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The University of Newcastle (UoN) has taken a unique teamwork approach within their Bachelor of Medicine course, collaborating with the University of New England to create the Joint Medical Program.
Although this joint effort represents a new modelling of the course, UoN has offered an undergraduate Medicine course for almost forty years, and has gained an unofficial reputation for creating doctors with superior clinical skills. Their use of ‘Problem-Based Learning’ to train students to think critically and integrate concepts has been extensively harnessed by other medical schools.
In this article, 4th year medical student Emma gives us further insight into the course.
Evie: You’ll be finishing Medicine at UoN at the end of next year - could you give us a brief outline of how these years of study are spent?
Emma: The Bachelor of Medicine course is a 5-year program. The first three years are mainly University-based and focus on commonly encountered issues in General Practice. The course incorporates clinical time right from the beginning, particularly during the big blocks of GP placement in Year 3!
Being a Joint Program, a small number of the year group studies at the University of New England in Armidale over the first three years.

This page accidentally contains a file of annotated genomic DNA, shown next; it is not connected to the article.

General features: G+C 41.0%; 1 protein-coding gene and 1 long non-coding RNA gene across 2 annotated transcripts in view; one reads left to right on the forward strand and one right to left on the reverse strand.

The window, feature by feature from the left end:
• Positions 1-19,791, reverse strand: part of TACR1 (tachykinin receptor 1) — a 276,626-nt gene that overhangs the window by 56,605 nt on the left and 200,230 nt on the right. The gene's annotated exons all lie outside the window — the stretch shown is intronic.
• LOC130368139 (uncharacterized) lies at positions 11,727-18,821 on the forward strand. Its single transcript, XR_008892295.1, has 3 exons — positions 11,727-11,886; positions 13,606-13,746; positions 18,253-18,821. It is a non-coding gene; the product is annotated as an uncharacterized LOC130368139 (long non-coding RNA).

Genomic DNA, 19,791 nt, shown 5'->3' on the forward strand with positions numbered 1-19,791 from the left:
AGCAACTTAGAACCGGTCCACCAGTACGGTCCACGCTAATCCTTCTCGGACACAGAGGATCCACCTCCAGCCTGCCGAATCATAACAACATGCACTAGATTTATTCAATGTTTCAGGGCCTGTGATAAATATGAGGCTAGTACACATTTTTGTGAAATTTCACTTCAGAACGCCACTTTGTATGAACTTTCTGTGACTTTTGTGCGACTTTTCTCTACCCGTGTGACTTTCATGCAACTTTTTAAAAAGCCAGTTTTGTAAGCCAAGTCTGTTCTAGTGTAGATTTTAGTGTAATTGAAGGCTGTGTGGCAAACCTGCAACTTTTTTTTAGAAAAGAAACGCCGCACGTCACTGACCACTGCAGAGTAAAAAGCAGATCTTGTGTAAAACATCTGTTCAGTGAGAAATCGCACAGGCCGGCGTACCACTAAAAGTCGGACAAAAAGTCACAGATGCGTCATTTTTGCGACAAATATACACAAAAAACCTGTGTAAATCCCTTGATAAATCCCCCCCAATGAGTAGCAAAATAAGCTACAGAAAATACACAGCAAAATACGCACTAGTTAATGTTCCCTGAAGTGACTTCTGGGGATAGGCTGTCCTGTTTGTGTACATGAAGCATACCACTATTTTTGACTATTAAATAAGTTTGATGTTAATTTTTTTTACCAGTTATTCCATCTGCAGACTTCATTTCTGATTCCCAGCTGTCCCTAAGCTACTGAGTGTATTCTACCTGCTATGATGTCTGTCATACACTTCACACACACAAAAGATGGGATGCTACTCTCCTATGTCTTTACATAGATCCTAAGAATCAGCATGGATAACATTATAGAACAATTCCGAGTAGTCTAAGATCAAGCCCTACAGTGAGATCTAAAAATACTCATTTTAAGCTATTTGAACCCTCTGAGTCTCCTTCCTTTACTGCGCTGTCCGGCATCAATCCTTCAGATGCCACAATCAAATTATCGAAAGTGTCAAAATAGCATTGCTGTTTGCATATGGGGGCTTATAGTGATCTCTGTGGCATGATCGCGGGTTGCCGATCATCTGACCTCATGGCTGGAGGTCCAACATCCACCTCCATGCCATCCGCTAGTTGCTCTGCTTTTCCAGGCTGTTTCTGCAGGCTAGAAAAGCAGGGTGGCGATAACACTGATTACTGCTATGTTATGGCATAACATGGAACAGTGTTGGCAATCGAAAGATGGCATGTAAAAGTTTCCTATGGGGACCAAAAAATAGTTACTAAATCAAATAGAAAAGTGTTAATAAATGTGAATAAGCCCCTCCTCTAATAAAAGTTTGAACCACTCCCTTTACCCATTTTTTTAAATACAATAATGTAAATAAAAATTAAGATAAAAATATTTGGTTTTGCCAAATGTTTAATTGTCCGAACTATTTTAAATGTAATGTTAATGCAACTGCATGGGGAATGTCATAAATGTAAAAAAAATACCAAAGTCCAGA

Years 4 and 5 are entirely clinical, with all teaching occurring at our chosen hospital and each semester focussing on different specialties. We can either choose to study in an urban environment in Newcastle or Gosford, or in a rural school in Armidale, Tamworth, or Taree.
Evie: That must have been quite a change from the school environment! Did you find there were any particularly helpful year 12 subjects to prepare you for your first year of Medicine?
Emma: I didn’t do Biology in Year 12, but though that meant a bit of extra reading in the first few weeks, it wasn’t too much of a disadvantage. What I did find extremely helpful was Chemistry - we move pretty fast through biochemistry, so the concepts would have been a lot harder if I didn’t already have a basic level of knowledge from HSC Chemistry!
Evie: That must seem like quite a while ago now! Is there any insight you could give to those who’ll soon be going through the UoN admission interviews?
Emma: I’d say the thing to remember is that it’s more your thought process and logic that they’re looking at during the stations, rather than any particular opinions. And your ability to cope with pressure, of course! But as they rotate you through 8 or 10 minute stations, you do have a good chance to show off your best side.
Evie: Thanks so much for sharing your experiences with us, Emma!
If you’d like to find out more about the University of Newcastle’s Medical course, check out their official website, at https://www.newcastle.edu.au/joint-medical-program.